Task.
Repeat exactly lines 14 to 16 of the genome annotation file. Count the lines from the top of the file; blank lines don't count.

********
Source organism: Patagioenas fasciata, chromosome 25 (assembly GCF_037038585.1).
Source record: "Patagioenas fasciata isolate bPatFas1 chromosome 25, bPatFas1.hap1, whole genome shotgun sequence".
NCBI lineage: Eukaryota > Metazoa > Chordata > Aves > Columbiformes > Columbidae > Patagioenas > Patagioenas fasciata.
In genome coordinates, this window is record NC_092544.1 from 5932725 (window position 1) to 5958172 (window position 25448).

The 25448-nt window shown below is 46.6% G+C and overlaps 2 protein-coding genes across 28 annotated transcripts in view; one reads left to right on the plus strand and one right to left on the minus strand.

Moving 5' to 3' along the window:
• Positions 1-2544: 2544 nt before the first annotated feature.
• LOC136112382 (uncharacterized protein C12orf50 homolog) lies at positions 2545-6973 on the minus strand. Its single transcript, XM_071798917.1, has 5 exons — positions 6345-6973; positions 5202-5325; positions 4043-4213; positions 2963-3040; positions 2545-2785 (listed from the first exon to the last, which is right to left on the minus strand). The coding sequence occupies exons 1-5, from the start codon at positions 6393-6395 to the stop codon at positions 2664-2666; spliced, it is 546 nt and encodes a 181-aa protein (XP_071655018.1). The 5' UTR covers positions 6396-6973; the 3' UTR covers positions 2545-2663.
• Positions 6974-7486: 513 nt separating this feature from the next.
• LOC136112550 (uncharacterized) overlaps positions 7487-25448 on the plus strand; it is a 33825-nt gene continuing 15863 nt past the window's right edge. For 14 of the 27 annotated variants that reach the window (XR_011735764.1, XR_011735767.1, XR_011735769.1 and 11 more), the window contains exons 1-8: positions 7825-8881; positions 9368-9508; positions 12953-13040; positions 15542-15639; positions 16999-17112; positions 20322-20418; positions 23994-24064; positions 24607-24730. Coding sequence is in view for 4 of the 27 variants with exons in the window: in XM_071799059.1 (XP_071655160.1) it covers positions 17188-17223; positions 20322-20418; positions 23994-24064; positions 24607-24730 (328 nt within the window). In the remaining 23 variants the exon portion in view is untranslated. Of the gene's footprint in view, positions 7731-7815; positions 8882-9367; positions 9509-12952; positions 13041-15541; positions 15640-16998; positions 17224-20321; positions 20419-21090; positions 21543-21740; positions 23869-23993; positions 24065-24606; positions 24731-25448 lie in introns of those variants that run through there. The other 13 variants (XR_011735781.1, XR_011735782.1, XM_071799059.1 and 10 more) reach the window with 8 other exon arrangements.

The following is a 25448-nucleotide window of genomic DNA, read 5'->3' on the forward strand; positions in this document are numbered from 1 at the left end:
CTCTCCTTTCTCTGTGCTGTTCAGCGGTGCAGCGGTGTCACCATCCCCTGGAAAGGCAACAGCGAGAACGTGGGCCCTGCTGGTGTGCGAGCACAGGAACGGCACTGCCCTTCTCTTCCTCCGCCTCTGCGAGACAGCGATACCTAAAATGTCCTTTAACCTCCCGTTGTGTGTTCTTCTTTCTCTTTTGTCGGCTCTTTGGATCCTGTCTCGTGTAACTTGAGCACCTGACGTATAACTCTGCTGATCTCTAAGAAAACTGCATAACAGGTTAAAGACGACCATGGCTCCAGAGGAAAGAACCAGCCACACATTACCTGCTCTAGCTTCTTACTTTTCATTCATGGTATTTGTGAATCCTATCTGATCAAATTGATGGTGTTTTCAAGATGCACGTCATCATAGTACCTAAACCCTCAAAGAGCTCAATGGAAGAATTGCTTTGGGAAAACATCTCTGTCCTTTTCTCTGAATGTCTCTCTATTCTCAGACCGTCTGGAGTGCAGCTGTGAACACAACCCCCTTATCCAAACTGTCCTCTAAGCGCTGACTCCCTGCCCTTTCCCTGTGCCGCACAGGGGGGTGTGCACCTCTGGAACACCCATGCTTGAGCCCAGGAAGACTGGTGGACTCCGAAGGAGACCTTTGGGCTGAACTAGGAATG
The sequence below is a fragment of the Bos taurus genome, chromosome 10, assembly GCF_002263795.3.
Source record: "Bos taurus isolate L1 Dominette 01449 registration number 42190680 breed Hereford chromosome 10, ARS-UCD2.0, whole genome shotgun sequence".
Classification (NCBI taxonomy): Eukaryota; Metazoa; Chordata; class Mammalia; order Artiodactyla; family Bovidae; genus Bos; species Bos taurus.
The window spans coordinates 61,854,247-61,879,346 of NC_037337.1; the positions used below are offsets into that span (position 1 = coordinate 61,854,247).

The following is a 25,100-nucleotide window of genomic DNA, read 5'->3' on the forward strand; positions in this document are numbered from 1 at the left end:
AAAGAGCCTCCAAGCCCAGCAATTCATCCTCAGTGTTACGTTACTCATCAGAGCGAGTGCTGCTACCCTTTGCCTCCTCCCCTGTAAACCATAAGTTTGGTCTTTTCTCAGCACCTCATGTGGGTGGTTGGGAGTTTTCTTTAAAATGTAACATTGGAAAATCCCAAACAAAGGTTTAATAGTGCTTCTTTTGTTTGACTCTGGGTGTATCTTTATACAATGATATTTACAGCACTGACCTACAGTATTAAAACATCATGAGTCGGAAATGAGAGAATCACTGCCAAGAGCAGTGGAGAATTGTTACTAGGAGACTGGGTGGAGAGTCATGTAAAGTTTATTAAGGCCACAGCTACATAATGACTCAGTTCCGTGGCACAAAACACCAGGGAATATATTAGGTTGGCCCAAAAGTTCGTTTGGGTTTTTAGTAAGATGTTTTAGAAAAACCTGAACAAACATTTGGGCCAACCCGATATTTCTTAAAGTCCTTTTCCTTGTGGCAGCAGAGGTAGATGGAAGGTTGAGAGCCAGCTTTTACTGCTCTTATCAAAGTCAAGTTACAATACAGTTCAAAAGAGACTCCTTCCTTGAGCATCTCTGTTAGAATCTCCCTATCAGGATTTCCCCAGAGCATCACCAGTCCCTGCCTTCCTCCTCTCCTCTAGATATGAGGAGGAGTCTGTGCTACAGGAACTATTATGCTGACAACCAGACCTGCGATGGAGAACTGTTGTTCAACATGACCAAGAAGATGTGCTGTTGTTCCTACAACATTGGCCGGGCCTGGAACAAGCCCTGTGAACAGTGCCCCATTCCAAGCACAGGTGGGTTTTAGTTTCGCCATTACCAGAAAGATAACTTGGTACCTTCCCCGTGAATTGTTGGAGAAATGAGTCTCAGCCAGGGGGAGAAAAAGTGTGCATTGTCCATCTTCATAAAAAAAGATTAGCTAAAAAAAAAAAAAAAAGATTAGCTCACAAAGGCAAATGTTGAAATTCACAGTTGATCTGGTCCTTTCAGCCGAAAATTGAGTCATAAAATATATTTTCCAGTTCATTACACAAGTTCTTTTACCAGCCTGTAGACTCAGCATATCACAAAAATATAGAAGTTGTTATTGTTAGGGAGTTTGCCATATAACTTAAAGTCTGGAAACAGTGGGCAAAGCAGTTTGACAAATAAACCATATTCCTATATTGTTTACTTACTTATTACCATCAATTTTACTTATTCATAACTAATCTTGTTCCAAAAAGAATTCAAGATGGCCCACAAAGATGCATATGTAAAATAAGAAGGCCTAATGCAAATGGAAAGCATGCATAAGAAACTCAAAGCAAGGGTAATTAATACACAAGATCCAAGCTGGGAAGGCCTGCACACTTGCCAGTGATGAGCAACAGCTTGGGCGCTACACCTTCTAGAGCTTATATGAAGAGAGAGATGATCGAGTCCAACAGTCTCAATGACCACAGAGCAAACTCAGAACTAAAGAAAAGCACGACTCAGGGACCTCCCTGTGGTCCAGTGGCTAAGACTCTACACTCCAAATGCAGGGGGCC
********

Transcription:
Source record: "Bos taurus isolate L1 Dominette 01449 registration number 42190680 breed Hereford chromosome 10, ARS-UCD2.0, whole genome shotgun sequence".
Classification (NCBI taxonomy): Eukaryota; Metazoa; Chordata; class Mammalia; order Artiodactyla; family Bovidae; genus Bos; species Bos taurus.
The window spans coordinates 61,854,247-61,879,346 of NC_037337.1; the positions used below are offsets into that span (position 1 = coordinate 61,854,247).